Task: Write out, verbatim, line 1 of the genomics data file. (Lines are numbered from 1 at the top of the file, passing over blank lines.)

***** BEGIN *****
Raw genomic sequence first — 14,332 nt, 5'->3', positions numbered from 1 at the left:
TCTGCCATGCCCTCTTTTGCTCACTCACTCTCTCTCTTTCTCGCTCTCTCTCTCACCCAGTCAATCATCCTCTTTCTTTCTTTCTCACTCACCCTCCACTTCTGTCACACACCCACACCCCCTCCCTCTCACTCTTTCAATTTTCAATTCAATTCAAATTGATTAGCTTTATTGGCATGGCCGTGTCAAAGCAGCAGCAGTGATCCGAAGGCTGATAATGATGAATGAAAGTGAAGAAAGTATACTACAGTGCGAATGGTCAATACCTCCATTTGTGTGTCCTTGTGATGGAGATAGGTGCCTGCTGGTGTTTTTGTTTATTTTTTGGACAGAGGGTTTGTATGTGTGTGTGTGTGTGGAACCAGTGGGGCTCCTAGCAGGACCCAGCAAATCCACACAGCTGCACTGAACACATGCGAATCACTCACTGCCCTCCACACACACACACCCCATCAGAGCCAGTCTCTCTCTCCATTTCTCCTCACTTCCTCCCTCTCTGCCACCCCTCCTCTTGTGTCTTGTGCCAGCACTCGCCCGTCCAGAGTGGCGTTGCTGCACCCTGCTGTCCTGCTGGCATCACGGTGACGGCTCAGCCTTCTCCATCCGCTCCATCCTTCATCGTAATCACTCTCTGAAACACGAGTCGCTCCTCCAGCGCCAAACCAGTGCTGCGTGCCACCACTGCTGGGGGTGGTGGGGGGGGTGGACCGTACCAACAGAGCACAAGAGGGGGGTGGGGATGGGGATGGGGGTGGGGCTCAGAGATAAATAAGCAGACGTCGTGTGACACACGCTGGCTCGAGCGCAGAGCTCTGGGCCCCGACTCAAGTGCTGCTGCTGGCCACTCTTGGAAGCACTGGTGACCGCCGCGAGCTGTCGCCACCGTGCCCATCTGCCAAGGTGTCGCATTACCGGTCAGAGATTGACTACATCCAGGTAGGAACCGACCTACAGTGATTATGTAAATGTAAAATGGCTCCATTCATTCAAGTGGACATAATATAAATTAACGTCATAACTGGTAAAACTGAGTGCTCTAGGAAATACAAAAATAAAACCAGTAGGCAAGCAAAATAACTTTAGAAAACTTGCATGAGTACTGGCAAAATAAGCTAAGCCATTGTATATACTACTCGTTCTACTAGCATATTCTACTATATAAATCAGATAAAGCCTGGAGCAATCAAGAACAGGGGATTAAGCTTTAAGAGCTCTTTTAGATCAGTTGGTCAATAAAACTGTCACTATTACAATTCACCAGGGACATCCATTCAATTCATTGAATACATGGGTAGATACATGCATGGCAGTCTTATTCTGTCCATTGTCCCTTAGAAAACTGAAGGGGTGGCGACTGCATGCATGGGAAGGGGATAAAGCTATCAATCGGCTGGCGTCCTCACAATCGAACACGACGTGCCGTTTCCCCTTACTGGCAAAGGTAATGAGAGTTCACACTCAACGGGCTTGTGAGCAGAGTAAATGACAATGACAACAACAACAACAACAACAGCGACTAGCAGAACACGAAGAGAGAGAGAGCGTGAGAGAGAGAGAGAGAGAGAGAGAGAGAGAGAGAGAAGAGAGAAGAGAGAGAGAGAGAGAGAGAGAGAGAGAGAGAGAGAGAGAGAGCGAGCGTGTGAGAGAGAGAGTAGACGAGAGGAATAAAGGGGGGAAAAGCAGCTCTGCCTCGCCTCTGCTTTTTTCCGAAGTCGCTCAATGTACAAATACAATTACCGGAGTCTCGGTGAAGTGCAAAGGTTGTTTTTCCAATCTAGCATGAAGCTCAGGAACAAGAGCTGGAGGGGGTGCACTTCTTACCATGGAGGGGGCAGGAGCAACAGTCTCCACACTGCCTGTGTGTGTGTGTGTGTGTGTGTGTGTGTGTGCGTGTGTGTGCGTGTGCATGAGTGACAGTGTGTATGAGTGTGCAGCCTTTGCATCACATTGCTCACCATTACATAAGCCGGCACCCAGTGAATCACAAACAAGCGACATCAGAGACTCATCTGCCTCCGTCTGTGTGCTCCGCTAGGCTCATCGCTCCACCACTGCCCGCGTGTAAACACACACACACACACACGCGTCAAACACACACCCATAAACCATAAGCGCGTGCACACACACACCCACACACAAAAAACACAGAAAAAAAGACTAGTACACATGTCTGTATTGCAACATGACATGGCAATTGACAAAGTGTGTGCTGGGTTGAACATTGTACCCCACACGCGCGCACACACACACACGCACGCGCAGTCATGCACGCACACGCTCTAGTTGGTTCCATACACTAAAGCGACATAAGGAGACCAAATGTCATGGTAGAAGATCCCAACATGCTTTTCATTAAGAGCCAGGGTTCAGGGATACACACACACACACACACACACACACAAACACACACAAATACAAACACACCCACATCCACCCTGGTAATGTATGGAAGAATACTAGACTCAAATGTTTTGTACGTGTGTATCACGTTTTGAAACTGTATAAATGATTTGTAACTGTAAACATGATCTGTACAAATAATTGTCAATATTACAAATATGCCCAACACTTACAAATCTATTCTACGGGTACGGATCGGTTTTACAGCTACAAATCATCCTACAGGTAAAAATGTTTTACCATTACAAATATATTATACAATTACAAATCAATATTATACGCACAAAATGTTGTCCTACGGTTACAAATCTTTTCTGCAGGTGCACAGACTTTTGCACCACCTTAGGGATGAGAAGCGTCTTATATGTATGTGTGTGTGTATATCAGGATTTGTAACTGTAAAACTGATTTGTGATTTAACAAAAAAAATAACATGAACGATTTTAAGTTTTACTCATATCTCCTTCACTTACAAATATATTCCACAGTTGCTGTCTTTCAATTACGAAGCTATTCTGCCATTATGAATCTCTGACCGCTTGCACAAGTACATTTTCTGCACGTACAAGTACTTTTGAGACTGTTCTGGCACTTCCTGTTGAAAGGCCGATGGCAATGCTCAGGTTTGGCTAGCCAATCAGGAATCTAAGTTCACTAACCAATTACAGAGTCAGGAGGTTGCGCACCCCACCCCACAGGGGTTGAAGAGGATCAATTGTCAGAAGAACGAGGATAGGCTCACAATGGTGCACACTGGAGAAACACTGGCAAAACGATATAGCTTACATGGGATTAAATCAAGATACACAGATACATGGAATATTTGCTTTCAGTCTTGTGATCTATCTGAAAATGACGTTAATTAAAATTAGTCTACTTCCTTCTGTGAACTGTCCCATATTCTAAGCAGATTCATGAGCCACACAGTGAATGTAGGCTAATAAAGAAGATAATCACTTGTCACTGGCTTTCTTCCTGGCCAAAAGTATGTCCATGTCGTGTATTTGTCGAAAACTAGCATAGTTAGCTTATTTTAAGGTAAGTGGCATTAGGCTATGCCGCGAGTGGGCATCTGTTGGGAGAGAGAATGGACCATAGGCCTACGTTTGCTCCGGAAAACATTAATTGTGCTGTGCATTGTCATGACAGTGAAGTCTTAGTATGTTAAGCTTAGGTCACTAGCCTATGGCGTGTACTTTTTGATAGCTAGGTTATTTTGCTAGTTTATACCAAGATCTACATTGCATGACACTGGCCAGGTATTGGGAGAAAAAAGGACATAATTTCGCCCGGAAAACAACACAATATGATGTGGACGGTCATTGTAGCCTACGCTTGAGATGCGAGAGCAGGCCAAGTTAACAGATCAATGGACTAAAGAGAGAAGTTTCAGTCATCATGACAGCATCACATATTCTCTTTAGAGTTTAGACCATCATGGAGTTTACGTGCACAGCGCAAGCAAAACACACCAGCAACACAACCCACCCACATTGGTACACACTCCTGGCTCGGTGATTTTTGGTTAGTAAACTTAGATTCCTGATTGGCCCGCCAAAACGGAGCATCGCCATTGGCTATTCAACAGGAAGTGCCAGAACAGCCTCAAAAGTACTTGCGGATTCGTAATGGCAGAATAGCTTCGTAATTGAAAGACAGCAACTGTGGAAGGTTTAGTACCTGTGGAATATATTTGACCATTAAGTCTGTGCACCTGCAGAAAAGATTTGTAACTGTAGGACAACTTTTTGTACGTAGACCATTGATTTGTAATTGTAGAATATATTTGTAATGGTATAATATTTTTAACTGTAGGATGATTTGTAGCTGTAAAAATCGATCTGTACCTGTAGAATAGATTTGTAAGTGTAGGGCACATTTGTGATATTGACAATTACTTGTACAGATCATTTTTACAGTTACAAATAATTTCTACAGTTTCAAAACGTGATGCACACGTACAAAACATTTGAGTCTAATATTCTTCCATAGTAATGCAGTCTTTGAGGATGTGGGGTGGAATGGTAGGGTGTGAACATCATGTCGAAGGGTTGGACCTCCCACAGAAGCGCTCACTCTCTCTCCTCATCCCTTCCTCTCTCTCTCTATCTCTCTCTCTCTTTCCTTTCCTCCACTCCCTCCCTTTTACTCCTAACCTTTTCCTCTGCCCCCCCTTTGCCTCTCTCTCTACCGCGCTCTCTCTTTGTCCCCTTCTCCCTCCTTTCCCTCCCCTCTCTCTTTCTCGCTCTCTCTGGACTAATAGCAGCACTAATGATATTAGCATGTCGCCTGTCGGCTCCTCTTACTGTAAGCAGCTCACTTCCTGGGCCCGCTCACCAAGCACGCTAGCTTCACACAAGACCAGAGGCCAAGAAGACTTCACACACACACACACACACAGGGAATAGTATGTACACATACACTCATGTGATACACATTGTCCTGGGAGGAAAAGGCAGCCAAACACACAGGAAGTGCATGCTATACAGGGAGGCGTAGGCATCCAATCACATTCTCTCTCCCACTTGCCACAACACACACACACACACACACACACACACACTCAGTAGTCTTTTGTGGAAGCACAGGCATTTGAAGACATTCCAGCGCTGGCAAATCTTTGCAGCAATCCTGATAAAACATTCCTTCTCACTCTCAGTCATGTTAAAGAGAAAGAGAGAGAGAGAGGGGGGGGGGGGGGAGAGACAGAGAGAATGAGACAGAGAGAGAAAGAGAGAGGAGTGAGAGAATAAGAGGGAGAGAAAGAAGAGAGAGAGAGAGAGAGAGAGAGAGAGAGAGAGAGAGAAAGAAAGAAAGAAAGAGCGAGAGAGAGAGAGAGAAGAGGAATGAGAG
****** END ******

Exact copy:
Raw genomic sequence first — 14,332 nt, 5'->3', positions numbered from 1 at the left: